The Binnenhof was not their most important residency, but the counts of Hainault still found it necessary to enlarge the castle. They extended the living accommodation.

Reconstruction of the Binnenhof in the days of count Floris V

The Binnenhof in the days of count Floris of Holland.

Reconstruction of the castle of The Hague in the days of count Floris V. The largest building is the Ridderzaal (Hall of Knights). It is the only building in the drawing that still exists. The reconstruction is not up-to-date with more recent research, but it still gives an idea of how The Hague looked like around 1400 or 1450 (Haags Gemeentearchief)

Village of The Hague

On the northern and western side of this extensive castle the village of The Hague developed. The castle attracted people who wanted to live near the castle or who worked for the count. In the first place they were noblemen or members of the gentry. They had their castles in the country, but also wanted a stately house near the court. Their houses looked like castles, with walls and merlons, but they did not have a military function. They were meant to impress the importance of the owner of the house. Large houses were built everywhere in The Hague, but especially in the area near the Gevangenpoort, which was the main entrance to the castle.


Most common people settled in the area around the Groenmarkt. There a village started to grow with a population of innkeepers, farmers and artisans. This village of The Hague got its own parish church in 1275, but a civil administration of its own was a different matter. The Hague was not allowed to have its own administration. Large towns were granted all sorts of judicial, economic and administrative rights so that a city could build walls and have their own civic guard. The count did not like the idea of nearby city walls or an independent minded civic guard close to his residency and he never granted The Hague its own charter. Also The Hague remained to have two distinct areas that were separated by the Beek (brook) and the moats of the castle. The part nearby the castle was mainly inhabitant by the courtiers, the other part was the village of the commoners. It was difficult to enter the castle grounds from the village. There was one main gate, the Gevangenpoort, which still exists, and a few minor gates which probably were not used so much.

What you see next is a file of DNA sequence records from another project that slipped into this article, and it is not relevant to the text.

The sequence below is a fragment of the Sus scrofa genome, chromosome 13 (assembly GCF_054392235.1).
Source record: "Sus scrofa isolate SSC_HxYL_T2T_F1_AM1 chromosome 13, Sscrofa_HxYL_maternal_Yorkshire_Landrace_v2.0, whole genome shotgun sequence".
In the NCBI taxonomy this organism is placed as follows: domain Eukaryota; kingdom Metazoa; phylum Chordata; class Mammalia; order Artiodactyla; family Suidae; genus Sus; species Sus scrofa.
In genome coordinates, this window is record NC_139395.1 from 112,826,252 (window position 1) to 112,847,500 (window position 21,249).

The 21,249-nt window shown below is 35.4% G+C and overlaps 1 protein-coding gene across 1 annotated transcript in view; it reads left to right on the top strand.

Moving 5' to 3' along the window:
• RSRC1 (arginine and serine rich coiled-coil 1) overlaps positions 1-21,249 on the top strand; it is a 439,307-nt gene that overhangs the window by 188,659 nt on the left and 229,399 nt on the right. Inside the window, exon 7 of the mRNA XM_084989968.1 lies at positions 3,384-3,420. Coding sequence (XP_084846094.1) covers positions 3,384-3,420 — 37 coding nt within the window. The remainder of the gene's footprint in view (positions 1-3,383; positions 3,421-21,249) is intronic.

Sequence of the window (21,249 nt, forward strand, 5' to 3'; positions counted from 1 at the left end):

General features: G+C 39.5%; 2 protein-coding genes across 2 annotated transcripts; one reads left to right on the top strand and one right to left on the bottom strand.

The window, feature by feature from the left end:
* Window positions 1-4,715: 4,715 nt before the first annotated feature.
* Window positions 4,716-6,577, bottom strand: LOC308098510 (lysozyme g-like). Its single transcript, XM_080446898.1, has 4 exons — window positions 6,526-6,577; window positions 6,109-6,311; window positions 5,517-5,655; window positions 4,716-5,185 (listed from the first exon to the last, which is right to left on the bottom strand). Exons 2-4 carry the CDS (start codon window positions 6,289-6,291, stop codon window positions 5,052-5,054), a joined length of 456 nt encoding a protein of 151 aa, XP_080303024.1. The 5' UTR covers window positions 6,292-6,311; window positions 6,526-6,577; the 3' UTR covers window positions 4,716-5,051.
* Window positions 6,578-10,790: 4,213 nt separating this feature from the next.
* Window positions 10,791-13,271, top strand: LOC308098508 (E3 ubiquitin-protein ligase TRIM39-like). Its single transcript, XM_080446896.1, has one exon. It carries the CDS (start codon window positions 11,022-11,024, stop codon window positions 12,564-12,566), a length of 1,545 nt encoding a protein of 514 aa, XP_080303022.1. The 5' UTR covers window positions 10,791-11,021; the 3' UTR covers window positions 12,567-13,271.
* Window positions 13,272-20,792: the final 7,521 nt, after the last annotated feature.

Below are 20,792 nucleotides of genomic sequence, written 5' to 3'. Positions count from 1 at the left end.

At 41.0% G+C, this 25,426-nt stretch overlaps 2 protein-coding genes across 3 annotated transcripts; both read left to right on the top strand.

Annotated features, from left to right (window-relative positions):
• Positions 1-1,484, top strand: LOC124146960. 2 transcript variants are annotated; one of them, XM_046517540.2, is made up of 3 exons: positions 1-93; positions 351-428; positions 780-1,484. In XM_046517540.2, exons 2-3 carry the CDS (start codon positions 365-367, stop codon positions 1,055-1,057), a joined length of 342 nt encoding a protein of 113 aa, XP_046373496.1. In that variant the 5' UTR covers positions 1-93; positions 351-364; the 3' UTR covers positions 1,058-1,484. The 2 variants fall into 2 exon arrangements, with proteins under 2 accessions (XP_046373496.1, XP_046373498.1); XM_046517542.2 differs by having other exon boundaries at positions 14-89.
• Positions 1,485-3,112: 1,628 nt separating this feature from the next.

In the beginning The Hague and its surrounding district was administered by the count or one of his officials, the ‘rentmeester’ (steward) of Noord-Holland, who also administered the castle and its surroundings. In 1306 the inhabitants of The Hague got some minor participation in the administration of their village. Seven inhabitants were selected as ‘schepen’, to help with some minor administrative duties.


We do not know much about The Hague in this period. The village probably had some thousand inhabitants. A small part of them were the courtiers who lived outside the castle, but most people were commoners. In a later period it is known that The Hague had a rather large number of inns, and presumably this was the case from the beginning. Visitors of the castle had to stay somewhere and not everyone could stay at the castle. As in later periods some of the inns were smart and were intended for rich and distinguished guests. That would especially so be under duke Albert of Bavaria. When he was count of Holland The Hague for the first time was a capital with a residing court.

Bavarian dukes